I have a soft spot for all things Russian and books set in the Russian past are some of my favorites.

Sadly, this one was just not good.

The Red Scarf is all over the place. At first I didn't mind multiple POVs, I thought it added to the diversity of the novel, but as it's written in third person, after a while it became really confusing. Especially since the author switched between characters repeatedly.

Also constantly reading 'Spasibo. T
Feb 15, 2009 rated it it was amazing
Shelves: adult
Whoa. Great book. I actually described the plot to my family at dinner yesterday and my husband sarcastically said, "It sounds really boring." My six-year-old son replied,"No it sound really exciting!"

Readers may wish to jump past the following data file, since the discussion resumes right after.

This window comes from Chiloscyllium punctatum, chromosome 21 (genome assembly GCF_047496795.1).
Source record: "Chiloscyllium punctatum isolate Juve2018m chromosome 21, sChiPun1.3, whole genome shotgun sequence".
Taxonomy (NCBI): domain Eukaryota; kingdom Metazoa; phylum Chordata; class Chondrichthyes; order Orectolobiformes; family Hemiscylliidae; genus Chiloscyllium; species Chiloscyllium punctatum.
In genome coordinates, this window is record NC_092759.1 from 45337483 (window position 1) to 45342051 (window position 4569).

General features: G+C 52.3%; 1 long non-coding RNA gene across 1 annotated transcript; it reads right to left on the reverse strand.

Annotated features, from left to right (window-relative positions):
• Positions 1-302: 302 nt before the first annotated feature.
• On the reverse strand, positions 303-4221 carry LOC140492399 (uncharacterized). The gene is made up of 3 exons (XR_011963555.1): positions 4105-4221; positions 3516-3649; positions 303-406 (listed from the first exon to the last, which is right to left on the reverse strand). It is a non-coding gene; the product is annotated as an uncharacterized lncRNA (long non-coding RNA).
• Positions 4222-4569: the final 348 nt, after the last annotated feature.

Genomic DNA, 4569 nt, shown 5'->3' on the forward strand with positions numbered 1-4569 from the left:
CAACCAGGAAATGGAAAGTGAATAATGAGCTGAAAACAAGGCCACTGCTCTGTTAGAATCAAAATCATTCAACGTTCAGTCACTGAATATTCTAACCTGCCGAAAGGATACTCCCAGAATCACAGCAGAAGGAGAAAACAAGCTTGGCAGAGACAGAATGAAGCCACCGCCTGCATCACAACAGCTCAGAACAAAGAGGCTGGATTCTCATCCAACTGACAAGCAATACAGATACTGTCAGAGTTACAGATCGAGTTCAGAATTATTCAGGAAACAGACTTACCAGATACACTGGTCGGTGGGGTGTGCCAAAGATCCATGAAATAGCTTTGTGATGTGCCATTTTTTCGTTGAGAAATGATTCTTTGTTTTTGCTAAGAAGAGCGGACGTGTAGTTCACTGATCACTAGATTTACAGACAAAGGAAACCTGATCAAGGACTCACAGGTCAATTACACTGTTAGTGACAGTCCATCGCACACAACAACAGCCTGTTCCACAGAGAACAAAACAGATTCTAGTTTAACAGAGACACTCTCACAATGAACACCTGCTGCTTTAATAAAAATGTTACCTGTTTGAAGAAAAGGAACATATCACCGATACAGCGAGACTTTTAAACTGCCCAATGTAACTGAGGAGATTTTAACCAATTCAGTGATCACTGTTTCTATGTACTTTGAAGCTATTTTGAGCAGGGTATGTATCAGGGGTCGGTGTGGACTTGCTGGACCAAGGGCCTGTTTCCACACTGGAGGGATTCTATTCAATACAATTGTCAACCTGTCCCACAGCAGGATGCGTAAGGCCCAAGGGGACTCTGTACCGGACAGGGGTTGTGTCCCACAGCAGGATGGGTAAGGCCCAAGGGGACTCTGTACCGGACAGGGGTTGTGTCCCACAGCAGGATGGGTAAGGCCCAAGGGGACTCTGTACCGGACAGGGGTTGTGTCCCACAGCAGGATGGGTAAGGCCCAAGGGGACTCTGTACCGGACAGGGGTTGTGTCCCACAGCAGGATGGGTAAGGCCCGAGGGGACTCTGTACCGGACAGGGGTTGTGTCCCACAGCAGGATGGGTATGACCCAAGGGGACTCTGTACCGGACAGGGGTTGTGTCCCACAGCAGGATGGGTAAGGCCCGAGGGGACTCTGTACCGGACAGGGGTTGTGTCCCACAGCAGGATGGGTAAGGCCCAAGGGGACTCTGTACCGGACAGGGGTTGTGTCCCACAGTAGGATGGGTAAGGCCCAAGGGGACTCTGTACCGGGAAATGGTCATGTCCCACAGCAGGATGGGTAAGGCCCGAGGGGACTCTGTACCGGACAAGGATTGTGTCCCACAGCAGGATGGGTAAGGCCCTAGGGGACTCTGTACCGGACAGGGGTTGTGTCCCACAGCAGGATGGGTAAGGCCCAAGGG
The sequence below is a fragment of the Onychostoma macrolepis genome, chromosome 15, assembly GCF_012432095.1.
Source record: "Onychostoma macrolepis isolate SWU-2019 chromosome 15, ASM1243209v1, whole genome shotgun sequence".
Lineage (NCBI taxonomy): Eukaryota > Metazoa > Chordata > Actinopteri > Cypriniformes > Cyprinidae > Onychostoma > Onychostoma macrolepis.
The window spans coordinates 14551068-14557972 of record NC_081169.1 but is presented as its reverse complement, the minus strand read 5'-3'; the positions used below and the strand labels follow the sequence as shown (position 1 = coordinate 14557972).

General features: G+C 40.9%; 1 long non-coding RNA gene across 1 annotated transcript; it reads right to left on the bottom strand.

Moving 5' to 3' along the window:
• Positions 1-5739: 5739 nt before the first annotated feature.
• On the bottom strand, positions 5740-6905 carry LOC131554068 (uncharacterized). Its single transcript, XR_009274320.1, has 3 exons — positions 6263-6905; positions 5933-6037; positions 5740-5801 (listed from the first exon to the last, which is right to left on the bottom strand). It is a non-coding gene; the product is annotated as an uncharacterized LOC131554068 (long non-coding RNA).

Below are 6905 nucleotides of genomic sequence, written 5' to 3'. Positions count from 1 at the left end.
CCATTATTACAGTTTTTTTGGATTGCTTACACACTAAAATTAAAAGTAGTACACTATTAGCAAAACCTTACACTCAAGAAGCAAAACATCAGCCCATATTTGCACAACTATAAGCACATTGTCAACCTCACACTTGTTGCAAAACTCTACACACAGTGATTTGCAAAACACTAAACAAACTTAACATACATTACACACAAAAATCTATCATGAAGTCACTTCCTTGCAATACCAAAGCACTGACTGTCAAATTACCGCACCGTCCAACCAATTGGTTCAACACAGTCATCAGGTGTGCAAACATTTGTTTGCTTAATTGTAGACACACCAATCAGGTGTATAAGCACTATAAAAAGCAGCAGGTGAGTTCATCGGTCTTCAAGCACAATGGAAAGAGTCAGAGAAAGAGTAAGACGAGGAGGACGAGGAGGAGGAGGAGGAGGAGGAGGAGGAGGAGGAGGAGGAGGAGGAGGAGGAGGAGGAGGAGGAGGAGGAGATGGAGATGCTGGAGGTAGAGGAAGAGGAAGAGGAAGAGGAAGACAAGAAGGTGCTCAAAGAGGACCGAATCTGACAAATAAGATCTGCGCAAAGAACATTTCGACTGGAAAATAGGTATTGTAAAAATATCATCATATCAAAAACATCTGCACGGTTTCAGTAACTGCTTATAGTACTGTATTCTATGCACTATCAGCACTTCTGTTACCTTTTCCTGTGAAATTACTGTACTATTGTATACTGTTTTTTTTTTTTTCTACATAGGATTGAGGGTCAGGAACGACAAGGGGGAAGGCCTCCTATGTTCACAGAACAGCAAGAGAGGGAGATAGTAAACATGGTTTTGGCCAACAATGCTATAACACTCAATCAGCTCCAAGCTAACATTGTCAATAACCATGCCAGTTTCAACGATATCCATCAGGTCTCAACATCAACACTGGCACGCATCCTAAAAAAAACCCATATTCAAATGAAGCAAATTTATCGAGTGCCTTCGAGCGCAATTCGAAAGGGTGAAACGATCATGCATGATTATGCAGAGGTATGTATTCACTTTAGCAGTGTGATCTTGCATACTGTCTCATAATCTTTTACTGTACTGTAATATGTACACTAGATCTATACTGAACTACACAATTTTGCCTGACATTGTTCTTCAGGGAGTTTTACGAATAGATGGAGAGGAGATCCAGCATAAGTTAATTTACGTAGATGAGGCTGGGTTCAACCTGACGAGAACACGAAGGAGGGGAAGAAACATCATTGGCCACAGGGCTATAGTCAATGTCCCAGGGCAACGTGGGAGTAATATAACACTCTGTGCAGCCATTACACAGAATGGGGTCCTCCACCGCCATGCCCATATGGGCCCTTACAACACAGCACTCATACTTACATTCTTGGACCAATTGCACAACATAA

I didn't know much about Russia in the 1930s or even anything about the Russian Revolution except for what happened to the Tsar's family. This book has given me a picture of what it might have been like to live in Russia in that time period. Sofia escapes from a Siberian Gulag in order to save a f
Mishelle LaBrash
Feb 20, 2010 rated it really liked it
Okay, I confess, I picked up this book, and devoured it because of its obvious semblance to 'The Bronze Horseman' by Paullina Simons..

Yes it's backround is set in Russia, during Stalin's reign. Yes, there is relentless suffering, starvation, and those whom grasp onto almost anything, in an attempt of survival during a horrific time. Yes, It is a love story... But that is where the similarities end.

Sofia and Anna, are best friends, torn from their families, and all they've known and loved, thro